Do you use a Smart TV or are you thinking about buying one?
Here is some important information you should know.
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First, What exactly is a “Smart” TV?
A smart TV is a TV that can connect to the Internet and has built-in apps for playing videos from services like Netflix and YouTube,
apps for social networking like Facebook, Twitter and LinkedIn,
games like Angry Birds,
and a web browser.
In theory this is great because you wouldn’t need a separate device (like Roku, Chromecast or Apple TV). You get a web browser and everything else you’d want to use, all integrated into the TV, saving you money and eliminating the clutter of additional boxes and cables.
The software interface (the way you interact with an application) can be very confusing and it requires you to use a remote controller to select buttons and images. It’s not simple like using apps on smartphones and tablets. The process can be very slow and frustrating!
It’s estimated that only 10 percent of smart TV owners have used the web browser on their smart TV and about only 15 percent have listened to music from online services. However, the majority have used apps, to watch Netflix on their TV without plugging in additional boxes.
They Collect Data On You to Sell to Advertisers
Not only are Smart TVs not very smart, but they collect data on your viewing habits to sell to advertisers. Since everything on your home network is using the same router, you could be watching a particular program on TV and then start seeing ads on your smartphone, tablet, or PC, for a product or service related to the program.
If you use the always on voice controls feature, your TV can send data about what you watch, to third parties.
Nielsen gets permission to monitor what people watch. Did your TV ask you for permission?
Don’t people buy a Smart TV so they won’t have to watch all those commercials on regular TV?
The manufacturers do provide an option to turn off the tracking — you can go to the Menu and then into Settings and find “Smart Interactivity” and turn it off — but how many people can do that?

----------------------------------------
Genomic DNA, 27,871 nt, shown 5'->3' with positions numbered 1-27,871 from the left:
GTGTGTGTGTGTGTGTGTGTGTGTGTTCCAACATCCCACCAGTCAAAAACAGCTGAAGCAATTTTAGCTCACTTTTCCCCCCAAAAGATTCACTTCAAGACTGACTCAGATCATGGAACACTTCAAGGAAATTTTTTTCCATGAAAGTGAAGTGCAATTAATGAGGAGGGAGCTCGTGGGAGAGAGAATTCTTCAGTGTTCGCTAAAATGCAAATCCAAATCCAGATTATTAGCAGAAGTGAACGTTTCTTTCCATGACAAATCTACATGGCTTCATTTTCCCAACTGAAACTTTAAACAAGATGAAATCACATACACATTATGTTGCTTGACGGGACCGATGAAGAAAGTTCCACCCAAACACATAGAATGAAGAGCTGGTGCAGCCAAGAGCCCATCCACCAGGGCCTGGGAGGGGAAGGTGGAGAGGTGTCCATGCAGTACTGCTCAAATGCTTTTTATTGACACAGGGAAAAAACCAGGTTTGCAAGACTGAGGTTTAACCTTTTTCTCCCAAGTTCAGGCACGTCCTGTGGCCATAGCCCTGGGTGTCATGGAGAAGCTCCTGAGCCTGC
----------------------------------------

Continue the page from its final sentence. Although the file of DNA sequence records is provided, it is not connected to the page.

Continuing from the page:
On most TVs, this setting is enabled by default because no one would enable it if they had a choice. And they call it “Smart Interactivity” to make it sound like something you would want.
Smart TVs will become dumber over time because their operating systems may not receive updates from the manufacturer and the apps and services won’t continue to work.
Providing “Smart TVs” with better interfaces and making them more easily upgradable would cost the TV manufacturers more money and their profit margins are already very thin. Thin profit margins are the reason they are pitching ads to you.
Ignore the smart features
Buy a TV based on your budget, the size and quality of the screen and buy an external device which will have more “smarts.” When you get home, don’t even hook up the TV to your Wifi network.
If you already own a smart TV, just turn off it’s Wi-Fi so it can’t send your viewing data anywhere and then go get an external device.
There are a variety of external devices and they are relatively inexpensive. The manufacturers are invested in the user having a good experience. These devices will have more polished interfaces, good mobile apps that you can control from your smartphone or tablet, more streaming services, and will receive updates for a longer period of time.
For details about the various devices see my Techie Tip from December, Do I Need A Streaming Device?
These devices aren’t above tracking you for advertisers. For details about the privacy policies of these devices see this excellent article by The Wirecutter, Your Privacy, Your Devices and You
You should also be aware that the content you stream, any websites you access, any apps you download, or any games you play may also have ways of collecting—and possibly distributing—information about you and what you do. It’s no different than the privacy considerations when using your computer. Just be aware of it and use reputable sources.
Forget about smart TVs
Their software is just not very good. It’s better to pick up a streaming device and use it.
A few years from now, it will still be getting updates while your TV will have been forgotten by its manufacturer.
Even if the box becomes outdated, it can be replaced for a lot less money than it would take to replace your TV set.
Devices like Roku, Apple TV and Chromecast are fairly easy to install if you have the patience to follow the instructions and, of course, it helps to understand how they work with your WiFi and your TV.
If you’d like help, you can set up an appointment on my calendar here or
Please share this Techie Tip with your friends and encourage them to get help from me if needed, so they can experience technology made simple, easy and fun too. Thanks!
Do you use a “Smart TV” or an external device? Was this Techie Tip helpful? Please let us know in the comments below...